It’s been a very hard week for millions of people. Tens of thousands are still suffering.
Everywhere you look, nurses have been on the front lines, caring for the injured and helping us rebuild.
Like at Bellevue Hospital, where nurses carried out a heroic evacuation of 700 patients when the hospital’s generators failed. As we write, almost every Bellevue patient has been successfully moved. Only two patients are still waiting transfer.
Nurses carried out heroic evacuations when other hospitals lost power, too: at Coney Island Hospital, at NYU Langone, at NY Downtown. Nurses helped take in those patients, at St. Luke’s Roosevelt, at Mt. Sinai, at Lenox Hill, at NY-Presbyterian, at North Shore Manhasset, and many others.
Staten Island and Long Island were particularly hard hit. At dozens of healthcare facilities, big and small, nurses worked incredibly long shifts and took extraordinary measures, under very difficult circumstances, to care for their patients. For many nurses, just getting to work was an extreme hardship.
Thousands more nurses are in their communities, caring for the injured and helping rebuild.
Now is the time to take a critical assessment of where we are in our facilities.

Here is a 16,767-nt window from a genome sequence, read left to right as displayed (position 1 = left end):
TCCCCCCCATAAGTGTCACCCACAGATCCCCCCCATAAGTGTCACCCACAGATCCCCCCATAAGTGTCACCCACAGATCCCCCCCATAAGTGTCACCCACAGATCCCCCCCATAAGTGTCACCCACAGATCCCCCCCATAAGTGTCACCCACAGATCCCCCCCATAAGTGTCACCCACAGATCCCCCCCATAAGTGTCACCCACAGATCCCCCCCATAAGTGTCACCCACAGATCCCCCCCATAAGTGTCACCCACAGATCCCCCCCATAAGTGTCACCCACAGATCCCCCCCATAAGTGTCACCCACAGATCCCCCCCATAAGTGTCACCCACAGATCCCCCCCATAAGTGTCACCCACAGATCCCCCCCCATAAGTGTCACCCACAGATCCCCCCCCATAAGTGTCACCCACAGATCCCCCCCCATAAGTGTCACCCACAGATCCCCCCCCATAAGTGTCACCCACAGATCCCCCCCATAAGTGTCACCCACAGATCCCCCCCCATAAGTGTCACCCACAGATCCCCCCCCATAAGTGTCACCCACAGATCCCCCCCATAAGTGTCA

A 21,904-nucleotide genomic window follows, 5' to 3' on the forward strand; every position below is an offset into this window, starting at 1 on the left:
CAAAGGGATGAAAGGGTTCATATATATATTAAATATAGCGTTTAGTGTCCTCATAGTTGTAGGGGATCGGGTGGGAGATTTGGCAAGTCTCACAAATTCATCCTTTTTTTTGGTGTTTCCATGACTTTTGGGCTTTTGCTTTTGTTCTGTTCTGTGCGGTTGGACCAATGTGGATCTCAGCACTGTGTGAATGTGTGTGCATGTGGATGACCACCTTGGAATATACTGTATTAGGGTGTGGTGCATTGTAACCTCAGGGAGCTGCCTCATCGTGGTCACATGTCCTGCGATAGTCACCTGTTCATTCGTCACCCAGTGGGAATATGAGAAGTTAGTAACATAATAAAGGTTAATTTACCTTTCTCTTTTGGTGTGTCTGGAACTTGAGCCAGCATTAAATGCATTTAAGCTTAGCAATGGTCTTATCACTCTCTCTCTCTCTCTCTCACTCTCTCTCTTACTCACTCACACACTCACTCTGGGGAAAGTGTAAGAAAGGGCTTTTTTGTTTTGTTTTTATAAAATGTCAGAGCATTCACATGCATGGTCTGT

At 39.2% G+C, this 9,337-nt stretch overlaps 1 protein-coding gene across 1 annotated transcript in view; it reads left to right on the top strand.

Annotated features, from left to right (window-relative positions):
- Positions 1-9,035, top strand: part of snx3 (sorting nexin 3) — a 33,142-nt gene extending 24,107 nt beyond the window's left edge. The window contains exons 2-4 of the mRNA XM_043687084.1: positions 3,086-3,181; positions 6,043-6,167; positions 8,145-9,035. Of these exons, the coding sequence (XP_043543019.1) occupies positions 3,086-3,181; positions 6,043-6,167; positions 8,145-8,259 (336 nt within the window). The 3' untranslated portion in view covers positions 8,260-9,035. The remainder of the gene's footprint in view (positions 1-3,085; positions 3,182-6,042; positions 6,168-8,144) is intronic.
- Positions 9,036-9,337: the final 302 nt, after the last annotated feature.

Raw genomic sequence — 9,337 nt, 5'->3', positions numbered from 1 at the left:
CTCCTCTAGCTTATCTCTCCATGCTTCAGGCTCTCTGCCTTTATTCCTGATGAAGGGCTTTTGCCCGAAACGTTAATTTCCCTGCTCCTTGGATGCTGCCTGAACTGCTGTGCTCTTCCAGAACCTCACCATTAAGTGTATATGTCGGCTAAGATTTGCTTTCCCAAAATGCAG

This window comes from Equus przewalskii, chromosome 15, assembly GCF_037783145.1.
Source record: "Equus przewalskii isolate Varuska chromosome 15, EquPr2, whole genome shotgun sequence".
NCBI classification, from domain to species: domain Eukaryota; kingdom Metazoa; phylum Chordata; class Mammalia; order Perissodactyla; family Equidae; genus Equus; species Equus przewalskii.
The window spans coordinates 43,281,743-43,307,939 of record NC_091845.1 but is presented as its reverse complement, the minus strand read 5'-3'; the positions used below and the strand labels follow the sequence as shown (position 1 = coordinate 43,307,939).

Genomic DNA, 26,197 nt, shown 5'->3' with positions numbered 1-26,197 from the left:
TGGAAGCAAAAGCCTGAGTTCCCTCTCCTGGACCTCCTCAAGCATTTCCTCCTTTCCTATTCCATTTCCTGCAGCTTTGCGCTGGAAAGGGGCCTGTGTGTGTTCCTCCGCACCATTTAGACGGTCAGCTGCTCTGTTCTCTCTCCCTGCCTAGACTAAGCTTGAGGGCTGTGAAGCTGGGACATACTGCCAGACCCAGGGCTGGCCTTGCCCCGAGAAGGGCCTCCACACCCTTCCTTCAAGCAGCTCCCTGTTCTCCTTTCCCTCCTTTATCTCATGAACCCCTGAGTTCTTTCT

Most of our facilities have been functioning in crisis mode.
Some administrators will take shortcuts or hide problems during a crisis.
Problems that are hidden cannot be fixed.
Local Bargaining Unit leaders and NYSNA representatives are in the field to help members stand up for our patients and deal with these problems.
To reach your NYSNA representative, call their number, or call NYSNA at 800.724.6976. Leave your name, the facility where you work, and the name of the staffmember you are trying to reach.
The NYSNA Board of Directors is developing an assessment survey you can use to assess problems at your facility, and identify solutions. Watch for it very soon.
Now is also a good time to start keeping a journal of issues so that they can be addressed.
This storm helped draw attention to some of the serious structural problems in our healthcare delivery system: as we write to you, there’s no functioning Level 1 Trauma Center below 57th Street in Manhattan.
After the cleanup and the recovery is over, nurses will push to fix those problems.
Right now, all of us are focused on the recovery.
Our thoughts and prayers go out to all who lost loved ones in this storm.
Nurses do heroic things - everyday.
All of New York and beyond appreciates the incredible work you have done this week.
Julie Pinkham and Nancy Kaleda
The New York State Nurses Association is the voice for nursing in the Empire State. With more than 37,000 members, it is New York’s largest professional association and union for registered nurses. The association represents registered nurses, and some all-professional bargaining units, in New York and New Jersey. It supports nurses and nursing practice through education, research, legislative advocacy, and collective bargaining.